April 11, 2018
We invite you to join us for HortSci Grows on April 11, 2018, a day celebrating where Horticultural Science has been and where we're going. Events throughout the day will focus on sustainable horticulture and reflect on the accomplishments of our alumni, look at research currently happening in our labs, and examine the work of undergraduate and graduate students that will define the industry in the future. If you have questions or concerns about HortSci Grows, please contact Echo Martin at firstname.lastname@example.org.
See below for an outline of the day's events. This schedule is subject to change.
Make an Impact
We are able to award scholarship money to students each year and put on this awards ceremony because of the generous support of our alumni and friends. As part of our horticulture community, you have helped to create the legacy in which our students will follow. Thank you for your investment in the future of horticulture!
Learn more about how you can continue to impact the lives of our students on our Support the Department page.
Welcome Reception + Activity Fair
10 a.m. – noon in the 3rd floor lobby of Alderman Hall
Morning treats and activities.
Networking Lunch and Poster Competition
Noon – 1:30 in 405 Alderman Hall
A networking lunch for industry members, faculty, and students. You'll have the opportunity to look at research done by graduate and undergraduate students studying horticulture, as well as hear who is awarded the best poster awards. First place in the undergraduate category is sponsored by the Soil and Sunshine Garden Club, and awards a $1,000 scholarship. Read more about criteria and submission information for the competition. The winners will be announced at the Kermit Olson Memorial Lecture. An RSVP is required to attend.
Research Talks: Sustainable and Organic Horticulture
1:30 – 3:15 in 405 Alderman
Hear about research happening in the department related to sustainable and organic horticulture. Featured speakers will be listed soon.
Kermit A. Olson Memorial Lecture and Awards Ceremony
3:30 – 5 p.m. in 110 Green Hall
Farming for Bees: Sowing Biodiversity in Agriculture
Join Department of Horticultural Science alumnus Eric Lee-Mäder for a contemporary look at farm-based pollinator and beneficial insect conservation. In his role at the Xerces Society for Invertebrate Conservation, Eric manages a nationwide team of ecologists to harness the latest science, public policy, and business trends for biodiversity conservation in agriculture. Case studies of his work will be highlighted including large-scale habitat projects underway across hundreds of thousands of acres, along with USDA partnerships for these efforts, and global food industry initiatives to incorporate pollinator conservation into their core business practices.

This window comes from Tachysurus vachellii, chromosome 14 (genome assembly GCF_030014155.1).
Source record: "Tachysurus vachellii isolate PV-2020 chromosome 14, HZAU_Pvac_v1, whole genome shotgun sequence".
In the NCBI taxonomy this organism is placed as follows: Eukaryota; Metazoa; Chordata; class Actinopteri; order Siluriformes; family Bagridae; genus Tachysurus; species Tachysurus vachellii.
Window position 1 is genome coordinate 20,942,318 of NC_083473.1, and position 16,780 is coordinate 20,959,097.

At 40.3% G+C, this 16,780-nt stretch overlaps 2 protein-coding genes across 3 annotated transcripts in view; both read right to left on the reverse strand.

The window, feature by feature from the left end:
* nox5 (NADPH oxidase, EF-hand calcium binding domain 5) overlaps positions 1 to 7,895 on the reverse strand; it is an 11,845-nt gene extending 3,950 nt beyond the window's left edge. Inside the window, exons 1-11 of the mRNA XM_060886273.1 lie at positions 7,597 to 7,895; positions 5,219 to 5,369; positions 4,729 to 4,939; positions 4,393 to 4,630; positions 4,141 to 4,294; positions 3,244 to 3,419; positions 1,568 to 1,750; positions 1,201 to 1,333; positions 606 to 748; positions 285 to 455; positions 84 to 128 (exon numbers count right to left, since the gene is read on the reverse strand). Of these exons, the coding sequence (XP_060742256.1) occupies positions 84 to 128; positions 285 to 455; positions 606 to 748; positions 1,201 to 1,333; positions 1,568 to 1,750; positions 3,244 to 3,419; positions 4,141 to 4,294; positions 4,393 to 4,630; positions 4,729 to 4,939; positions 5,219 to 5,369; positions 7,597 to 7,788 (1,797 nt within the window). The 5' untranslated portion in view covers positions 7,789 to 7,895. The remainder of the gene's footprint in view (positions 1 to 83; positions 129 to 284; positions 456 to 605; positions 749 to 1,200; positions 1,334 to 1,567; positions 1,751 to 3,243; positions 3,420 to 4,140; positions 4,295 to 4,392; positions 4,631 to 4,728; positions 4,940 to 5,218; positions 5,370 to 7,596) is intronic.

Since graduating in 2005, Eric Lee-Mäder (M.Ag.) has established himself as one of the world’s leading voices for pollinator and insect conservation. His work has been used in national strategies to promote honeybee and pollinator health and he has spearheaded initiatives that have created over 700,000 acres of habitat for pollinators throughout the United States. He has helped negotiate more than $12 million in investments from corporations and foundations to support pollinator conservation efforts and currently co-directs the world’s largest team of pollinator ecologists through the Xerces Society. In addition to being the keynote speaker, he is also the recipient of the 2018 Horticultural Science Distinguished Alumnus Award.
HortSci Grows Reception
5 – 7 p.m. in 405 Alderman Hall
After the lecture, join the department for an appetizer reception. Though it is not required to attend, please RSVP if you plan to attend for purpose of planning refreshments.
All events are free and open to the public.
About the Kermit A. Olson Memorial Lecture
About the Kermit A. Olson Memorial Lecture
The Kermit A. Olson Memorial Lecture was established at the University of Minnesota in 1970, through an endowment from the estate of Kermit A. Olson. The purpose of the fund is to provide an annual lecture by an outstanding horticulturist or landscape architect. Administration of the lectureship is under the direction of the head of the department.